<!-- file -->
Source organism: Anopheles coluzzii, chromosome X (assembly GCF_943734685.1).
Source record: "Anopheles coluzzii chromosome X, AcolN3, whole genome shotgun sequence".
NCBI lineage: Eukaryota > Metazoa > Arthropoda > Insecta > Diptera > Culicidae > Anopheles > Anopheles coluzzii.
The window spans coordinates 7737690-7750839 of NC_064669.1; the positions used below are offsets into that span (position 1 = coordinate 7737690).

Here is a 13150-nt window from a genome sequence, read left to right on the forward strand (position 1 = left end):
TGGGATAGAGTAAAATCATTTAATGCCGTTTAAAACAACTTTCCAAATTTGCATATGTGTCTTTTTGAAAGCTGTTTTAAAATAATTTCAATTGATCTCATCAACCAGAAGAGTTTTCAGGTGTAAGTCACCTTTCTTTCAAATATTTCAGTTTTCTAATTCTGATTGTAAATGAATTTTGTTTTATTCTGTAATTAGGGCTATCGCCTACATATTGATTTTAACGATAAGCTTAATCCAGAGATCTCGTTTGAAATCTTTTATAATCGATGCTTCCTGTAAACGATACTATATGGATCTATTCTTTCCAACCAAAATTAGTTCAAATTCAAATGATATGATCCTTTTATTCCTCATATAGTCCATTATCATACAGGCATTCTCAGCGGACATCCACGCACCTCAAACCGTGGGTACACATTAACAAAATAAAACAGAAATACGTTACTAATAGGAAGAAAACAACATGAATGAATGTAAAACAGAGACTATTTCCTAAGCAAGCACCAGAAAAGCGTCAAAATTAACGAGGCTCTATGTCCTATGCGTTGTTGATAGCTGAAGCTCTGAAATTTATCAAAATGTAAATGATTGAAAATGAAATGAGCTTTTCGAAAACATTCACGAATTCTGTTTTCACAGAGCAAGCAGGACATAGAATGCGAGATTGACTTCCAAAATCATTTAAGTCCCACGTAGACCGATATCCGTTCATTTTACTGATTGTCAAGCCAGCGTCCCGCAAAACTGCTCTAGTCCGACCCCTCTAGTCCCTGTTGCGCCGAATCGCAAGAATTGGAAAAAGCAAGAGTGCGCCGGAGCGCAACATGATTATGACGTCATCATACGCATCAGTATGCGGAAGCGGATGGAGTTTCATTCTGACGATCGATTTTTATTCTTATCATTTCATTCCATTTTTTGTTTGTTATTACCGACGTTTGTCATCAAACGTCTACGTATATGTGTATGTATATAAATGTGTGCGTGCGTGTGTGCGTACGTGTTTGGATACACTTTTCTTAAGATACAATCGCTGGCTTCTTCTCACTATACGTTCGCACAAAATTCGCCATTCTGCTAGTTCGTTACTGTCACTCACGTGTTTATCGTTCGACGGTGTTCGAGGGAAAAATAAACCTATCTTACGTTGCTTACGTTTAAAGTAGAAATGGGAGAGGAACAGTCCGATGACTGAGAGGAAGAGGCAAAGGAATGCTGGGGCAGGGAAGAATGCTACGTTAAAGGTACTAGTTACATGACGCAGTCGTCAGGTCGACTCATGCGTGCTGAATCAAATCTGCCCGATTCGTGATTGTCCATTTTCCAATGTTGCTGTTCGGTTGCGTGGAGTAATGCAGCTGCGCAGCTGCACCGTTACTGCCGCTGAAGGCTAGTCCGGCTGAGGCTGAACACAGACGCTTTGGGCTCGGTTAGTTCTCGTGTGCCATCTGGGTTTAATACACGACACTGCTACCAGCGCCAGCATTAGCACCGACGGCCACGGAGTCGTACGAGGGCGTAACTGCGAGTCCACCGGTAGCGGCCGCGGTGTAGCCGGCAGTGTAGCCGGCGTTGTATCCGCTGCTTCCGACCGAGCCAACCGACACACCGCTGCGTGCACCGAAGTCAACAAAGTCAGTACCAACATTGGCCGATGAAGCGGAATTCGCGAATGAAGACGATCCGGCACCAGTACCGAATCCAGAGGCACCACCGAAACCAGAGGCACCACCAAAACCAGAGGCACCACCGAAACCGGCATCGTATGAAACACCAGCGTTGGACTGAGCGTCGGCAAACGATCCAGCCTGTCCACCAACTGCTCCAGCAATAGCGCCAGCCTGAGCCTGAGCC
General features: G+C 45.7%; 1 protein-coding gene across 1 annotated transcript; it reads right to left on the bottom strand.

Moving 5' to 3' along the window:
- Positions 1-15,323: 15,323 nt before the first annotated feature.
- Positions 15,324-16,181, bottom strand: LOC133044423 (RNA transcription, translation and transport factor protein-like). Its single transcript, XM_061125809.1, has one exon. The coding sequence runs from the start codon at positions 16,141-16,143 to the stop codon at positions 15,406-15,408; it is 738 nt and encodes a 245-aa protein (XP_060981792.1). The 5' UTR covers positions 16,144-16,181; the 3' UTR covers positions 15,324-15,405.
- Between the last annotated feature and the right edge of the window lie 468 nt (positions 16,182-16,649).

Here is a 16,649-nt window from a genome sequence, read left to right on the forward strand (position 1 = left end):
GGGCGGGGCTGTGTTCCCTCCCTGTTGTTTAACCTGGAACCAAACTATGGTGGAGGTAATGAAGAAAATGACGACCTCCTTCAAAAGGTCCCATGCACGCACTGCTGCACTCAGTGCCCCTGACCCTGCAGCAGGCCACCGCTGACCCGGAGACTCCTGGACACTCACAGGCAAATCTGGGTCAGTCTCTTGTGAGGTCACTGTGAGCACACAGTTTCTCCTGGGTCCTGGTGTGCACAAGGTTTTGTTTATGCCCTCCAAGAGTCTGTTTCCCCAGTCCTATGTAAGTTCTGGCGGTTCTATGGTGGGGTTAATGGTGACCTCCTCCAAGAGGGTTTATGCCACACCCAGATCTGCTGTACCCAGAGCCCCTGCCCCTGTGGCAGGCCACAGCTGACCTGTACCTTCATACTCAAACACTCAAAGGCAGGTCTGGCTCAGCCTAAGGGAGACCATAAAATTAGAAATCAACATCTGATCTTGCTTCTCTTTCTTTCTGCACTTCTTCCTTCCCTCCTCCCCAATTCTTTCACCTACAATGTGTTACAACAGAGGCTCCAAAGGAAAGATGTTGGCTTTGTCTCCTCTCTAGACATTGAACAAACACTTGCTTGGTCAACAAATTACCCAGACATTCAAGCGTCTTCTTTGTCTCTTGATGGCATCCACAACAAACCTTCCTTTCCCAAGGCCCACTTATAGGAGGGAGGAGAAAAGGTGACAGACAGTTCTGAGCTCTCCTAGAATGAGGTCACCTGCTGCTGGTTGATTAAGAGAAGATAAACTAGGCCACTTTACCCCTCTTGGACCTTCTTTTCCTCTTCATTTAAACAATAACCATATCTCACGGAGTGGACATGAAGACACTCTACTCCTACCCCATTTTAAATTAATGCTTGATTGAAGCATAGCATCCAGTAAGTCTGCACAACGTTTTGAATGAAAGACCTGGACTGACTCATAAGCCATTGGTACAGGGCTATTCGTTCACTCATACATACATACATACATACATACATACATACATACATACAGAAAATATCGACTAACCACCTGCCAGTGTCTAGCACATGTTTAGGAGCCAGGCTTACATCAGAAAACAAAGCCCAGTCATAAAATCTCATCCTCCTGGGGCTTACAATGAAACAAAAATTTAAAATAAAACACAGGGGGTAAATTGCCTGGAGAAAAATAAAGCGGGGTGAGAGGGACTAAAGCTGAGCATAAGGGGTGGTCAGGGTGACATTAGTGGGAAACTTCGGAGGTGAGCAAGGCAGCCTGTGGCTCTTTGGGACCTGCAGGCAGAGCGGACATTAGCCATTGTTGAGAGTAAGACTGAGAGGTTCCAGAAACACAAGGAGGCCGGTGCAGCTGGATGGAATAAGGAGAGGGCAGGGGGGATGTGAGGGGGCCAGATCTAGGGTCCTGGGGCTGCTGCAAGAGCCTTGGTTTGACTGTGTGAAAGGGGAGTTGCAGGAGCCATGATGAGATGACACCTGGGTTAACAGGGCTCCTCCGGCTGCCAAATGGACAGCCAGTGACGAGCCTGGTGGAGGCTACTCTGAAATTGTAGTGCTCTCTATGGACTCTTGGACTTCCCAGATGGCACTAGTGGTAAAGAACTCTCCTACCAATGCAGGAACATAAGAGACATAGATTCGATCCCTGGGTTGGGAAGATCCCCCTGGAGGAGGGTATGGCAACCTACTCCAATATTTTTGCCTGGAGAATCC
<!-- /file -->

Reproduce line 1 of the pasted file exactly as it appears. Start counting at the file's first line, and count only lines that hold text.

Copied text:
Source organism: Anopheles coluzzii, chromosome X (assembly GCF_943734685.1).